Phylogenetic trees in which each branch corresponds to an individual cell. Mutations that are shared between cells comprise the trunk of each tree and private mutations in each cell form the branches. Trunk and branch lengths are scaled equivalently within each tree but not across trees. The proportion of mutations that can be attributed to UV radiation (CC > TT or (C/T)C>T) is annotated in the bar charts on each tree trunk or branch.

Extended Data Fig. 8 Melanocytes accumulate few mutations in tissue culture.

a, We sequenced a bulk culture of neonatal melanocytes to establish the germline SNPs and somatic mutations in the dominant clones. We continued to passage the cell line for 239 days, genotyping individual clones at the time points indicated to establish the rate at which mutations were acquired in culture. In parallel, Petljak et al.18 performed similar experiments on common cancer cell lines, and we analysed their data from a melanoma cell line (Mewo) included in their study. b, On average, the mutation burden of neonatal melanocytes and Mewo cells respectively increased by 0.090 and 0.086 mutations/Mb for every 2 weeks in tissue culture (we typically cultured melanocytes 2 weeks or less in this study). To put these mutation burdens in perspective, the average mutation burdens of sun-exposed and sun-shielded melanocytes from this study are shown in comparison. Based on these results, we conclude that the brief period of tissue culture contributed little towards the mutation burdens observed in our study.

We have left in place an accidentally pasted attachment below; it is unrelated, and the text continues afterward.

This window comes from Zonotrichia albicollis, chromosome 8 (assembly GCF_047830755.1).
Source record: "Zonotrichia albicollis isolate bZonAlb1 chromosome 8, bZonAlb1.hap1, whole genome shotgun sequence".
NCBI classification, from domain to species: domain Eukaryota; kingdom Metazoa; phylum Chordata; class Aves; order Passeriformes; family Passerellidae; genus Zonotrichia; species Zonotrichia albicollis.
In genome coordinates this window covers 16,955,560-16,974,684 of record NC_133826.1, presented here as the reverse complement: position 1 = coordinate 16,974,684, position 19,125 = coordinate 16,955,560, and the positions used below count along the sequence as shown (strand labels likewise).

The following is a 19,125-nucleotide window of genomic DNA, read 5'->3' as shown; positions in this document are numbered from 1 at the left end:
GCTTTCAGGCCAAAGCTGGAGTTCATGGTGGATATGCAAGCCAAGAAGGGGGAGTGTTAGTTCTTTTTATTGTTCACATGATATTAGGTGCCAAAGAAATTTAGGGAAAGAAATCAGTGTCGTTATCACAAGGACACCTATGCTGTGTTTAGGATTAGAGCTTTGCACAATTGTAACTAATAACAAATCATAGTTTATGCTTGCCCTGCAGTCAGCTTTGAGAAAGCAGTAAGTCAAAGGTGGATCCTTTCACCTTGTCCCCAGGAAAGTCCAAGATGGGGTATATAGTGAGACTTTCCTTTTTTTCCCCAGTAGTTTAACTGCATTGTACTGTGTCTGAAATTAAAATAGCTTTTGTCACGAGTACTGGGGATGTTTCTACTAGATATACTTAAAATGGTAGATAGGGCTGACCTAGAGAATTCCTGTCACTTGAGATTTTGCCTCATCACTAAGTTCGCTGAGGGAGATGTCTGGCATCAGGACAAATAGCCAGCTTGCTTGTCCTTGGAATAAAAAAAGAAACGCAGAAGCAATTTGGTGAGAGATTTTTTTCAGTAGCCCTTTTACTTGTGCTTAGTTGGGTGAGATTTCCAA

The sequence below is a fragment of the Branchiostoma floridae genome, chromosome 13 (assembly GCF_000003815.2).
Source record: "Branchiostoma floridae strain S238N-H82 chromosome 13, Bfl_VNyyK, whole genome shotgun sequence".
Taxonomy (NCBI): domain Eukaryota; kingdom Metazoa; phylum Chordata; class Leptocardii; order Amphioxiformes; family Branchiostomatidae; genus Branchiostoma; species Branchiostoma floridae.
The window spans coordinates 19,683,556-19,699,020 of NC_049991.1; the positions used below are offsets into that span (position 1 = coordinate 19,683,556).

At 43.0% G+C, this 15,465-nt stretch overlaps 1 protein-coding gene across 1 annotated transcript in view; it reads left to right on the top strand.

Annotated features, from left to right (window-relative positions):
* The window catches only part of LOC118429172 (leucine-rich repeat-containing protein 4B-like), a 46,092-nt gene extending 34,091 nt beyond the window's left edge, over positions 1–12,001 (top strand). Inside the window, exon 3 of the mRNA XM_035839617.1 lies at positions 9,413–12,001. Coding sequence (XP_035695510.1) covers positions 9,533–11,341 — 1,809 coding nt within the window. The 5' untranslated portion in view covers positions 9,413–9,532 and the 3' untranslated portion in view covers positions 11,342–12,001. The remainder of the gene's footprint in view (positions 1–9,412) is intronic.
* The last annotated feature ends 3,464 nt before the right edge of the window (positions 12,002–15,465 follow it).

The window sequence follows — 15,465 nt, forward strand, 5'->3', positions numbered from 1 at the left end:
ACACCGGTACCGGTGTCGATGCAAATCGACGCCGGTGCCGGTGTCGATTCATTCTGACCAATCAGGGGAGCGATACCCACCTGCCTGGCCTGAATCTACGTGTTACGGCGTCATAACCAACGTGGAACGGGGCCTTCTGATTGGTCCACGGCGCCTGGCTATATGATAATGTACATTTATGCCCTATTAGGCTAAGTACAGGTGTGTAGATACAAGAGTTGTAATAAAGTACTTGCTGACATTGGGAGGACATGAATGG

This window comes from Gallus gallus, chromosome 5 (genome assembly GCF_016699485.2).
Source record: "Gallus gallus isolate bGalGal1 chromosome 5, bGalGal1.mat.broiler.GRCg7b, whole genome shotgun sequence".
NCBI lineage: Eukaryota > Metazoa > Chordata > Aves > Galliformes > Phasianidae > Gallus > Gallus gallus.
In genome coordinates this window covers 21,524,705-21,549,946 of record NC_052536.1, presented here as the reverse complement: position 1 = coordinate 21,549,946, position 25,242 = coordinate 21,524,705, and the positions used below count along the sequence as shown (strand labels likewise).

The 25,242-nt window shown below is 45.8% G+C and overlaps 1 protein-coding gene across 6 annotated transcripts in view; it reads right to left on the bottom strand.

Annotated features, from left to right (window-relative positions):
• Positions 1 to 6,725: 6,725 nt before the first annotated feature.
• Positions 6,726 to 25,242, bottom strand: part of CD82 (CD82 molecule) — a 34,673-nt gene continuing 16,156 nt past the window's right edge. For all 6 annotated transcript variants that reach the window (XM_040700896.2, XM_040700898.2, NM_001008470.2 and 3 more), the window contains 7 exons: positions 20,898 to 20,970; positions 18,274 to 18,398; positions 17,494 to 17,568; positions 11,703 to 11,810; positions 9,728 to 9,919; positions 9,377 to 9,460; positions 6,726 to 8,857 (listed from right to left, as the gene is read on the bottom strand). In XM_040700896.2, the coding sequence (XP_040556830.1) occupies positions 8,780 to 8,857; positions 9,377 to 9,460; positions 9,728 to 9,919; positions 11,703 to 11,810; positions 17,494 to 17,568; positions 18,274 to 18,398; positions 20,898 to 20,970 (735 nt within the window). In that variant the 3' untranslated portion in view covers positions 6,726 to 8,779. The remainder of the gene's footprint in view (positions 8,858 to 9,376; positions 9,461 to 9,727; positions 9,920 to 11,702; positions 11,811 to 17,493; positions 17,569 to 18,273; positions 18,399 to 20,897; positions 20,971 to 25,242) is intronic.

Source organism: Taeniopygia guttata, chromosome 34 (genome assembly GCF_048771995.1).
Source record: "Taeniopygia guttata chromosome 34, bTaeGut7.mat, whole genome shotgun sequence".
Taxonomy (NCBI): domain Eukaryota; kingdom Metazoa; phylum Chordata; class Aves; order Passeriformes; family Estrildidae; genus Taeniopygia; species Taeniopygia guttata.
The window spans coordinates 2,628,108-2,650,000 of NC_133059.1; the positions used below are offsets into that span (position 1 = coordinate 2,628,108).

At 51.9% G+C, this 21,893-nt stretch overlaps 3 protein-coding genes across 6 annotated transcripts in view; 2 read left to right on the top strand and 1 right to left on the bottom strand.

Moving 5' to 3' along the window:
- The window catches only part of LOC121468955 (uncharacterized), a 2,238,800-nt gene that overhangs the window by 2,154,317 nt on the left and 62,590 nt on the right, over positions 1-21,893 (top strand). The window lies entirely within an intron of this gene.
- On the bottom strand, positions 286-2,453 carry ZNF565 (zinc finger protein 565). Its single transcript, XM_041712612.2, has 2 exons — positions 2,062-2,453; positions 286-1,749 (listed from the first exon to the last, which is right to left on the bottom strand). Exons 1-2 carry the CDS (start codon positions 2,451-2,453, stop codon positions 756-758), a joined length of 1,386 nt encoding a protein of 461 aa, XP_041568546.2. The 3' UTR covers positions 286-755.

Supplementary information

Reporting Summary

Supplementary Table

Supplementary Table 1. A summary of all clones included in this study, including anatomic origins, cell count and identity, and targeted-, exome-, and RNA-sequencing data metrics.

Supplementary Table

Supplementary Table 2. Targeted DNA sequencing panel genes and bait intervals.

Supplementary Table

Supplementary Table 3. All validated and inferred somatic mutations identified in normal melanocytes; includes Oncotator annotations and validation inferences based upon haplotyping and expression data.

Supplementary Table

Supplementary Table 4. All top correlative and anti-correlative, differentially expressed genes from DeSeq2 analyses with an adjusted p value < 0.01, reveals genes significantly correlated with mutation burden. P values were calculated by a two-sided Wald test and corrected for multiple comparisons using a false discovery rate adjustment.

Supplementary Table

Supplementary Table 5. Inference of sex chromosome deletions in females and males based upon allelic dropout and gene expression information.

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Tang, J., Fewings, E., Chang, D. et al. The genomic landscapes of individual melanocytes from human skin. Nature 586, 600–605 (2020).